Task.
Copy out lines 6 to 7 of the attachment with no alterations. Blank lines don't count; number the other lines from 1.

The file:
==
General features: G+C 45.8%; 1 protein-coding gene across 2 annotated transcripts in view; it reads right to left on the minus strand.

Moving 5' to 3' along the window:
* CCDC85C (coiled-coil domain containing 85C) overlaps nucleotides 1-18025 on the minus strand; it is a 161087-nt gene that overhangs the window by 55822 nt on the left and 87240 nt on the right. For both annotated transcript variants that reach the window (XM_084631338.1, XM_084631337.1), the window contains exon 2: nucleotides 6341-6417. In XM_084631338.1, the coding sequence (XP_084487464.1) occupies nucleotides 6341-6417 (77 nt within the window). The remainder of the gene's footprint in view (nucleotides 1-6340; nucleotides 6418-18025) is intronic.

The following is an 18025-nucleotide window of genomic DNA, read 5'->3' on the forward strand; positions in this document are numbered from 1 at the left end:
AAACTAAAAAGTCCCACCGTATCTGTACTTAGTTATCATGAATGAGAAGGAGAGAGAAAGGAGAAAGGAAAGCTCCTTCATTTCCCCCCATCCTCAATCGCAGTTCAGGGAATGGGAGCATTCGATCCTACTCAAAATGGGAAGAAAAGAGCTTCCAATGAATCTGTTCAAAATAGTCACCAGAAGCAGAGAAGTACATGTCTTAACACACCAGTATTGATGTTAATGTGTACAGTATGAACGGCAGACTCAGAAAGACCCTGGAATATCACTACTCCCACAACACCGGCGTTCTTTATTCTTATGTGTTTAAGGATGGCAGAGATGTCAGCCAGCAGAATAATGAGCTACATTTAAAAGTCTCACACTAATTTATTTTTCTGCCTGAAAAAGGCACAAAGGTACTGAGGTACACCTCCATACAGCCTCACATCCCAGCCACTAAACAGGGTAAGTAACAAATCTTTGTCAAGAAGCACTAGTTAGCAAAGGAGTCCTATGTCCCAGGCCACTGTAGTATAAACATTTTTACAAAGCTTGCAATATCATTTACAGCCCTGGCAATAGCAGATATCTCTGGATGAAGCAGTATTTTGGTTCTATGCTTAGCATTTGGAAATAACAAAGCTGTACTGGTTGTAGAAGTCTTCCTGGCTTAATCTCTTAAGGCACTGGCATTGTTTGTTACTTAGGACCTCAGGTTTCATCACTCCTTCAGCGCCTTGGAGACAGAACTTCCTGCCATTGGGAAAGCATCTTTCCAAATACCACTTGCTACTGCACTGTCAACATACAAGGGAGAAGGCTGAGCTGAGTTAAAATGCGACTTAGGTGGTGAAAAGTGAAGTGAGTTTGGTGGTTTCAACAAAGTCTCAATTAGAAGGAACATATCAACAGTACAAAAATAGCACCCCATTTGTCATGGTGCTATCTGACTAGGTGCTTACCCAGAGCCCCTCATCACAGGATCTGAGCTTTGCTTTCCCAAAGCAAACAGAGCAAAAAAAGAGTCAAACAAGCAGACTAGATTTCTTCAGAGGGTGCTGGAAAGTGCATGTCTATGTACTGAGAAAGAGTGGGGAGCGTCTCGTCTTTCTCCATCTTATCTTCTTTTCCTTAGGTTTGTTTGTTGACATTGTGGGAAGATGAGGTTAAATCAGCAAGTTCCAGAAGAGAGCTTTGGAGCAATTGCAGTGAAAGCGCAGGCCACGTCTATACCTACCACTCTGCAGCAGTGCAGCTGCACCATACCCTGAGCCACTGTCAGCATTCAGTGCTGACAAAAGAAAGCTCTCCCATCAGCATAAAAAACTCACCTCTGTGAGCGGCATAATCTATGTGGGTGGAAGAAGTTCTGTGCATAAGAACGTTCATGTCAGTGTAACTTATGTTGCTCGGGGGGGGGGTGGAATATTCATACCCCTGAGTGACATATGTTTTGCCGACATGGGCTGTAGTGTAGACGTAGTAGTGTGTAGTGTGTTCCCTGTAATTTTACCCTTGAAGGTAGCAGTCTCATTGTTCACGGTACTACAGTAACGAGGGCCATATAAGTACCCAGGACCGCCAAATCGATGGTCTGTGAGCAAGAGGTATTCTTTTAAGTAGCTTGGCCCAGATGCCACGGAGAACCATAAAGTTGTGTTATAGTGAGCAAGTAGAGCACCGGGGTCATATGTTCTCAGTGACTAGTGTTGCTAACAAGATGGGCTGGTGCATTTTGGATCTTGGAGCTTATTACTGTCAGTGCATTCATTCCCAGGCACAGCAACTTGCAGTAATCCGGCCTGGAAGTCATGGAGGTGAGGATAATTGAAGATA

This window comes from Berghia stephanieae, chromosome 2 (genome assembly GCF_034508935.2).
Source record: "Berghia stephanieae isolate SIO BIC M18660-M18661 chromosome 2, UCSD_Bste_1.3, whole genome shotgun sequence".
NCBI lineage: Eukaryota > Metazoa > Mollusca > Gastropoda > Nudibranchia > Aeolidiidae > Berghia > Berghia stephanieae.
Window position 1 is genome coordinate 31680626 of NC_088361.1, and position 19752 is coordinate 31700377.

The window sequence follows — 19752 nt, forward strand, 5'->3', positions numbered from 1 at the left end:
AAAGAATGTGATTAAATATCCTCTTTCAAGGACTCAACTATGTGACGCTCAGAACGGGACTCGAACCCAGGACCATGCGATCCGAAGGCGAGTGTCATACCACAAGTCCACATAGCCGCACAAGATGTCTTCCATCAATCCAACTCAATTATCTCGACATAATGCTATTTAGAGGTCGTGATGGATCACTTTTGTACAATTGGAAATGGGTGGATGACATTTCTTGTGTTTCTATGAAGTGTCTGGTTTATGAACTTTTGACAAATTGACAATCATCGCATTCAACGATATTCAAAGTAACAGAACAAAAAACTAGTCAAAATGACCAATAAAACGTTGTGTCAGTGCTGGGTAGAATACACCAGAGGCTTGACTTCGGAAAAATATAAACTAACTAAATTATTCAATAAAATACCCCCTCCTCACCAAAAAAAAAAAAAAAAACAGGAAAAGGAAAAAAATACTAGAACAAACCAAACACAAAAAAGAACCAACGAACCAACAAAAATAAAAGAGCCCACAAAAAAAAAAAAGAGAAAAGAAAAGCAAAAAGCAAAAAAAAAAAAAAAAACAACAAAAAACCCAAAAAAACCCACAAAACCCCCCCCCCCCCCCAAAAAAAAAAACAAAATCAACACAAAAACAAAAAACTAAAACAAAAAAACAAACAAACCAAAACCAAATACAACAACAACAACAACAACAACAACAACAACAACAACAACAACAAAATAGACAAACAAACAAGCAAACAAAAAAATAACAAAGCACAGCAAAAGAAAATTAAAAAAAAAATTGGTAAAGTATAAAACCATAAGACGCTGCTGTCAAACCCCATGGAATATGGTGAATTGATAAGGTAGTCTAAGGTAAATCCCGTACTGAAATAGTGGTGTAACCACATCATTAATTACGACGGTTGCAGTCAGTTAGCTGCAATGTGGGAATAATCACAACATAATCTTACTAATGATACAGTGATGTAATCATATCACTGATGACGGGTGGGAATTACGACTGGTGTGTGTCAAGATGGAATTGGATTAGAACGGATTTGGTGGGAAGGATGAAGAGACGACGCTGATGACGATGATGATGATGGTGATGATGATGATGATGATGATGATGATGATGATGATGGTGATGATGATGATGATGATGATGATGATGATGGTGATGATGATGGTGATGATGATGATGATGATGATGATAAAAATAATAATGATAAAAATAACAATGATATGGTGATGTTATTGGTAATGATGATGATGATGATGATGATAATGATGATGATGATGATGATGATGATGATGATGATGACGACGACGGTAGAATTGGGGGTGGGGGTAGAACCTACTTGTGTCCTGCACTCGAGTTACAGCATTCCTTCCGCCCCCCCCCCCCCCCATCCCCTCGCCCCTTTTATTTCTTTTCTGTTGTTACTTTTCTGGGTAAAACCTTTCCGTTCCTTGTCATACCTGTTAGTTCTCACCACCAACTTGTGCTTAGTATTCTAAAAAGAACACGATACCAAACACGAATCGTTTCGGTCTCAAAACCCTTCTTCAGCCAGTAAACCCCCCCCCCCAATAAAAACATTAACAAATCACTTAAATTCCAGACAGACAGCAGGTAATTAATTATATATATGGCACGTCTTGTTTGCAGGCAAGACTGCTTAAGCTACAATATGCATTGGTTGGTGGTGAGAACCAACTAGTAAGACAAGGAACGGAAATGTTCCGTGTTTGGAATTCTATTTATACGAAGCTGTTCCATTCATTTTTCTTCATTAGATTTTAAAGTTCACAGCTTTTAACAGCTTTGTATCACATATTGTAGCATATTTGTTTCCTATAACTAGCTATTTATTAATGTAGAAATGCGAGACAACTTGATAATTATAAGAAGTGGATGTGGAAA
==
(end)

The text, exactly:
This window comes from Berghia stephanieae, chromosome 2 (genome assembly GCF_034508935.2).
Source record: "Berghia stephanieae isolate SIO BIC M18660-M18661 chromosome 2, UCSD_Bste_1.3, whole genome shotgun sequence".